Vozvraschenie by A. Zvyagintsev
La meglio gioventù by M. T. Giordana
Zatoichi by T. Kitano
The five obstructions by J. Leth and L. von Trier
Les invasions barbares by D. Arcand
Master and Commander by P. Weir

“Many masters of mine have never known me, they didn’t choose me as a disciple, they were already dead when I started, all they had done and written was not addressed to me. This is objectively verifiable, nevertheless it isn’t true. All their life and their acting were the formulation of a mysterious message exclusively addressed to me. I spend my life trying to decode this message which made its home in my body and my soul, keeping them alive.” (Eugenio Barba)

Notebook of May 20th, 2004

Invoking O.N.U. after having denied its authority one year ago, the anglo-american coalition begins its shipping off from Iraq, with diplomatic solutions very similar to those used in Vietnam thirty years ago.
No traces of mass destruction weapons (do you remember? That was war’s official justification); instead: much destruction, thousands of deaths, Iraq left to total chaos.
U.S. economy remained still. Mr. Bush is the only President of the U.S.A. I can remember, who was unable to raise economy again even with a war. Instead: scandals about torture on prisoners, and shadows about the development of September 11th’ tragedy. Osama bin Laden still alive and kicking.
One good news in this long dark period: Aznar’s defeat. It’s cheering up that bad faith, beyond every limit, become a boomerang.
What about Iraq now? A solution could be to restore Saddam Hussein’s tyranny. The ones who applauded him, and afterwards applauded his statue’s fall, are now challenging Americans. Perhaps they would be ready to welcome him again.

Notebook of August 12th, 2003

My favourite movies in the 2002/2003 cinematographic season:
The pianist by R. Polanski
L’homme du train by P. Leconte
Gangs of New York by M. Scorsese
Minority Report by S. Spielberg
About Schmidt by A. Payne
Ma femme est une actrice by Y. Attal.

If you are interested in my personal list of the 94 greatest Masters in the history of Cinema, please click here.
The number 94 is not casual: considering that there are almost 80 directors worldwide recognized as absolute Masters, I tried to add about twenty names, balancing my personal taste with the objective historical importance of the considered directors. I tried to represent all the most important schools and currents in the list, as well as the different genres and geographic areas of production. I was not able, in all conscience, to achieve the number 100. Maybe it’s better: the list remains open to further elaborations...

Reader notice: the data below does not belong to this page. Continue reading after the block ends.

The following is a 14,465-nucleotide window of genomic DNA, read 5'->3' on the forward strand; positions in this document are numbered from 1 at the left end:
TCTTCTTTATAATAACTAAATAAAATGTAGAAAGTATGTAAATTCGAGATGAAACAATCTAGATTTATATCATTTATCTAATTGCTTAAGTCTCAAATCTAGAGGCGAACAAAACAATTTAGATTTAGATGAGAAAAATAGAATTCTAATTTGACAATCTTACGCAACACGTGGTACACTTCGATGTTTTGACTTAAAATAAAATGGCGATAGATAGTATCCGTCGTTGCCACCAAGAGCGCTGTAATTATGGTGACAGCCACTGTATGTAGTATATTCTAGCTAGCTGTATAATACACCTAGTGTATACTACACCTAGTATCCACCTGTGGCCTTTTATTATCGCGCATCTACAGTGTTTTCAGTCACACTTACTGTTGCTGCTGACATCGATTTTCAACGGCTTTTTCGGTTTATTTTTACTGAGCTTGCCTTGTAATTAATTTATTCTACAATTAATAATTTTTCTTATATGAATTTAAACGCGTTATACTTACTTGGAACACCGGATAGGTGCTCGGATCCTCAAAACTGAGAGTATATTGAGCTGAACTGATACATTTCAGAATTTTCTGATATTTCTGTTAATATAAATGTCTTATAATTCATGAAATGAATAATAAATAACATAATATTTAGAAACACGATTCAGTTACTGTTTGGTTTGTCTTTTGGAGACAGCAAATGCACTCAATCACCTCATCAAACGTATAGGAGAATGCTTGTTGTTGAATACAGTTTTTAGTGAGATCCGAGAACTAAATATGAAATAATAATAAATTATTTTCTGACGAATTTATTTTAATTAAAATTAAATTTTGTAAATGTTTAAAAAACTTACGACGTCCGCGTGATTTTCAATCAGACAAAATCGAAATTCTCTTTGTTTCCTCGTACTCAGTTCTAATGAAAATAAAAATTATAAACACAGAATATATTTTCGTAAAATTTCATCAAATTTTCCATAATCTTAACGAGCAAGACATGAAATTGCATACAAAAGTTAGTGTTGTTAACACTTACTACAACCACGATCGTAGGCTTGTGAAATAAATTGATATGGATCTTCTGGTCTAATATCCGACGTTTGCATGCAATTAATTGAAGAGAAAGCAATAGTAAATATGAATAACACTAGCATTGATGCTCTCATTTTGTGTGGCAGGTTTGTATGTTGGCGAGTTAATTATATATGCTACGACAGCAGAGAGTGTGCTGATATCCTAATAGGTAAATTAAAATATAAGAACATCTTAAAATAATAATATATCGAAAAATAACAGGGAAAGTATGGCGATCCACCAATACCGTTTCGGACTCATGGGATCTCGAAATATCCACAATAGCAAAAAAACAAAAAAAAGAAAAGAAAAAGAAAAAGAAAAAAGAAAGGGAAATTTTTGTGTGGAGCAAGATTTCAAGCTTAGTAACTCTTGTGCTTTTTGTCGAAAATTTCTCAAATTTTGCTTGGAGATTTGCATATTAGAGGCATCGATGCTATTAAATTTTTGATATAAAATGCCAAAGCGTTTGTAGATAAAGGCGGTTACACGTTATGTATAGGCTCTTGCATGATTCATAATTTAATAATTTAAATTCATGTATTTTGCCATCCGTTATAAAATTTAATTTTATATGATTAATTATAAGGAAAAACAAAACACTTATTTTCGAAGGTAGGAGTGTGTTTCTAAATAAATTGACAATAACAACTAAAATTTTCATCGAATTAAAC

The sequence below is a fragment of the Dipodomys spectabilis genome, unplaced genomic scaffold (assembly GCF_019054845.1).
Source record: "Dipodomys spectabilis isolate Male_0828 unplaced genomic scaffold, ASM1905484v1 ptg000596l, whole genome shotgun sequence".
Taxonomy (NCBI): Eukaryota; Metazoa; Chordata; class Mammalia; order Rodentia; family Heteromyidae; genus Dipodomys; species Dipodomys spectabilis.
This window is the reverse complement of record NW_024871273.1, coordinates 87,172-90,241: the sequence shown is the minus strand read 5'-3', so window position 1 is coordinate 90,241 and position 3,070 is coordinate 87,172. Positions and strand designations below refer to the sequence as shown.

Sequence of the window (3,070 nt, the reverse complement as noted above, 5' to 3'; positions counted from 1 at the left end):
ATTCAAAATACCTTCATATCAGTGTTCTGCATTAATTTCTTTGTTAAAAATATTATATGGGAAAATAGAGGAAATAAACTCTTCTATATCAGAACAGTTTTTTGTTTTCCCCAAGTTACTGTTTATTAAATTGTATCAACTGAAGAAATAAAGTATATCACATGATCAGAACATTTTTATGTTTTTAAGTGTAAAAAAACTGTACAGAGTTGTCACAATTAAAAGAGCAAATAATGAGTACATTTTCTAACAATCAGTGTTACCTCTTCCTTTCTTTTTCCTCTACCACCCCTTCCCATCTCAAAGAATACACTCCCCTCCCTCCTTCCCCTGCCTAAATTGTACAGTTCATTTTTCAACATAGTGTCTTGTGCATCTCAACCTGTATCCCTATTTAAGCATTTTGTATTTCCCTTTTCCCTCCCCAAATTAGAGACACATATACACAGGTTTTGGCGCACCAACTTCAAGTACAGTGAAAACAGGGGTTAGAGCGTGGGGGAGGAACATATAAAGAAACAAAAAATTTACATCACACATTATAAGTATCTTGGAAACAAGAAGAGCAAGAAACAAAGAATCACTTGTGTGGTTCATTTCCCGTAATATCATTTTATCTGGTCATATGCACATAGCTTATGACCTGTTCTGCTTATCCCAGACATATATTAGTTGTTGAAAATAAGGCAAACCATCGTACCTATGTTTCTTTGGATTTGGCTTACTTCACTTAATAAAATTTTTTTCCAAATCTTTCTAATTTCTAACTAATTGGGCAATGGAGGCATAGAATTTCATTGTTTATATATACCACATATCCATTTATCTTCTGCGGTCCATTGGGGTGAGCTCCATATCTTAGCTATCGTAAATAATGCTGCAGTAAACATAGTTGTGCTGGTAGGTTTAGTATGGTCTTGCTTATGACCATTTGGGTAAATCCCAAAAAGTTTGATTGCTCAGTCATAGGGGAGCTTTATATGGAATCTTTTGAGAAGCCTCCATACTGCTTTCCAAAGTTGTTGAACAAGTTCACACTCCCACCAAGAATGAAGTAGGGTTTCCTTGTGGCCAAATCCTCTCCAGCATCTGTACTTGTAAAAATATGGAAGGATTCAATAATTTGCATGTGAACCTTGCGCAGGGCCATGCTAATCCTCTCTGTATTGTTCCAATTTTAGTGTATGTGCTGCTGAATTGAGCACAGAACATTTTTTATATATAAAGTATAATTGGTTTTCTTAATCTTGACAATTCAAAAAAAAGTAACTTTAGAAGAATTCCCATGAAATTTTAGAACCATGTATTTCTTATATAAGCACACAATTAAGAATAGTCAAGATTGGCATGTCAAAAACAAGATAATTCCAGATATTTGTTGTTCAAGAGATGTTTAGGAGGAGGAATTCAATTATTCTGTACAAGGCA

Notebook of May 1st, 2003

And so: where are all these mass destruction weapons? (They need to be imported from America...)

Notebook of March 18th, 2003

“The man who is able to kill makes every comedy become serious” (Paul Valéry)

Five good reasons to make war against Iraq:
1) The war in Afghanistan was not enough to raise the U.S. economy again;
2) Going on obstructing the political and economical development of the European Union (before the war in Afghanistan, the Euro was dangerously increasing its value compared to the U.S. Dollar);
3) During the war, petroleum price could rise considerably. The U.S.A. are among the greatest petroleum producing countries in the world. President Bush is supported by the major texan petroleum trusts;
4) After Afghanistan, having power over another strategic area in the heart of Islam, that is going on resisting the U.S. homologation of the world;
5) Impressing that only the U.S.A. reached maturity to hold mass destruction weapons.

a) Iraq goes on denying holding mass destruction weapons; the U.S.A., in spite of want of evidence, are sure that those weapons exist: on this ground they are ready to make war against Iraq;
b) North Korea declares to resume its atomic program and expels the A.I.E.A. inspectors; it declares to be ready to use the atomic bomb and carries missile tests out. The U.S.A. reply: “Let’s talk about it for a diplomatic solution”.
Question: what is uncorrect in this account?

It would be enough to invest big amounts in alternative energy research to defeat Arab countries; moreover it would be a wise policy also from the ecological point of view. On the other hand, this would create some troubles to the industrial and capitalistic systems of today (please see above point 3 of “Five good reasons...”).